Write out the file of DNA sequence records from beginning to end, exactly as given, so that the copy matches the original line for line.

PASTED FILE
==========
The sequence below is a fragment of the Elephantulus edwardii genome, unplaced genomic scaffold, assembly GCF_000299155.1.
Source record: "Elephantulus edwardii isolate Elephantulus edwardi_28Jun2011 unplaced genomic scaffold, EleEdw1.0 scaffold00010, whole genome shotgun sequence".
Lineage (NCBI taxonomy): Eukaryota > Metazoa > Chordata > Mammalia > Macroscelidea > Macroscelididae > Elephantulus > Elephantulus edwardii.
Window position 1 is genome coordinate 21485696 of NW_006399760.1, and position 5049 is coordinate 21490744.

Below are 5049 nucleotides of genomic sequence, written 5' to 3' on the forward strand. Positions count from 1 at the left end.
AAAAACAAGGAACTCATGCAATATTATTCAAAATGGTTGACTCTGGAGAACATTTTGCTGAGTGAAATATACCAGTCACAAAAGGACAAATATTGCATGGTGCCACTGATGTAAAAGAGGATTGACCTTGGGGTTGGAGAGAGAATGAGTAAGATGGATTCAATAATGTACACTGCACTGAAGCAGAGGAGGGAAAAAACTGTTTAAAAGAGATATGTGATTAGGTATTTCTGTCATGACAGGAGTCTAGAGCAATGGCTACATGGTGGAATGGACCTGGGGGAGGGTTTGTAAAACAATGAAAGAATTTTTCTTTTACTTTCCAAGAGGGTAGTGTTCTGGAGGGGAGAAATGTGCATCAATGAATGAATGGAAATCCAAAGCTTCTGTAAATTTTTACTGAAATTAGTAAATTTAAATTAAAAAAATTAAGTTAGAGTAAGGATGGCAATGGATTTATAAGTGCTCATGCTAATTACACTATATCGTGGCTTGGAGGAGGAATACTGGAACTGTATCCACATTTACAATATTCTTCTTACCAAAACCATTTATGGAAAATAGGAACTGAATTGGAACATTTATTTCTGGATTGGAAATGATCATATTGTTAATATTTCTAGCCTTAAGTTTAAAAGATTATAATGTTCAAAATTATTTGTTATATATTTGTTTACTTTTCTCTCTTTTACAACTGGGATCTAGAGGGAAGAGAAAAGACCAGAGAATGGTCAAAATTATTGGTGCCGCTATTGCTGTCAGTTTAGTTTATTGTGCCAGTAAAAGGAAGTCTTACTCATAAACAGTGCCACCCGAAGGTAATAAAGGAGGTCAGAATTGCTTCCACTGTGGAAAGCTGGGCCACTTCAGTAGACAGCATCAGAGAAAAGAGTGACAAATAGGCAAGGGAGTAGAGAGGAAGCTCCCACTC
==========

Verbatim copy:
The sequence below is a fragment of the Elephantulus edwardii genome, unplaced genomic scaffold, assembly GCF_000299155.1.
Source record: "Elephantulus edwardii isolate Elephantulus edwardi_28Jun2011 unplaced genomic scaffold, EleEdw1.0 scaffold00010, whole genome shotgun sequence".
Lineage (NCBI taxonomy): Eukaryota > Metazoa > Chordata > Mammalia > Macroscelidea > Macroscelididae > Elephantulus > Elephantulus edwardii.
Window position 1 is genome coordinate 21485696 of NW_006399760.1, and position 5049 is coordinate 21490744.

Below are 5049 nucleotides of genomic sequence, written 5' to 3' on the forward strand. Positions count from 1 at the left end.
AAAAACAAGGAACTCATGCAATATTATTCAAAATGGTTGACTCTGGAGAACATTTTGCTGAGTGAAATATACCAGTCACAAAAGGACAAATATTGCATGGTGCCACTGATGTAAAAGAGGATTGACCTTGGGGTTGGAGAGAGAATGAGTAAGATGGATTCAATAATGTACACTGCACTGAAGCAGAGGAGGGAAAAAACTGTTTAAAAGAGATATGTGATTAGGTATTTCTGTCATGACAGGAGTCTAGAGCAATGGCTACATGGTGGAATGGACCTGGGGGAGGGTTTGTAAAACAATGAAAGAATTTTTCTTTTACTTTCCAAGAGGGTAGTGTTCTGGAGGGGAGAAATGTGCATCAATGAATGAATGGAAATCCAAAGCTTCTGTAAATTTTTACTGAAATTAGTAAATTTAAATTAAAAAAATTAAGTTAGAGTAAGGATGGCAATGGATTTATAAGTGCTCATGCTAATTACACTATATCGTGGCTTGGAGGAGGAATACTGGAACTGTATCCACATTTACAATATTCTTCTTACCAAAACCATTTATGGAAAATAGGAACTGAATTGGAACATTTATTTCTGGATTGGAAATGATCATATTGTTAATATTTCTAGCCTTAAGTTTAAAAGATTATAATGTTCAAAATTATTTGTTATATATTTGTTTACTTTTCTCTCTTTTACAACTGGGATCTAGAGGGAAGAGAAAAGACCAGAGAATGGTCAAAATTATTGGTGCCGCTATTGCTGTCAGTTTAGTTTATTGTGCCAGTAAAAGGAAGTCTTACTCATAAACAGTGCCACCCGAAGGTAATAAAGGAGGTCAGAATTGCTTCCACTGTGGAAAGCTGGGCCACTTCAGTAGACAGCATCAGAGAAAAGAGTGACAAATAGGCAAGGGAGTAGAGAGGAAGCTCCCACTC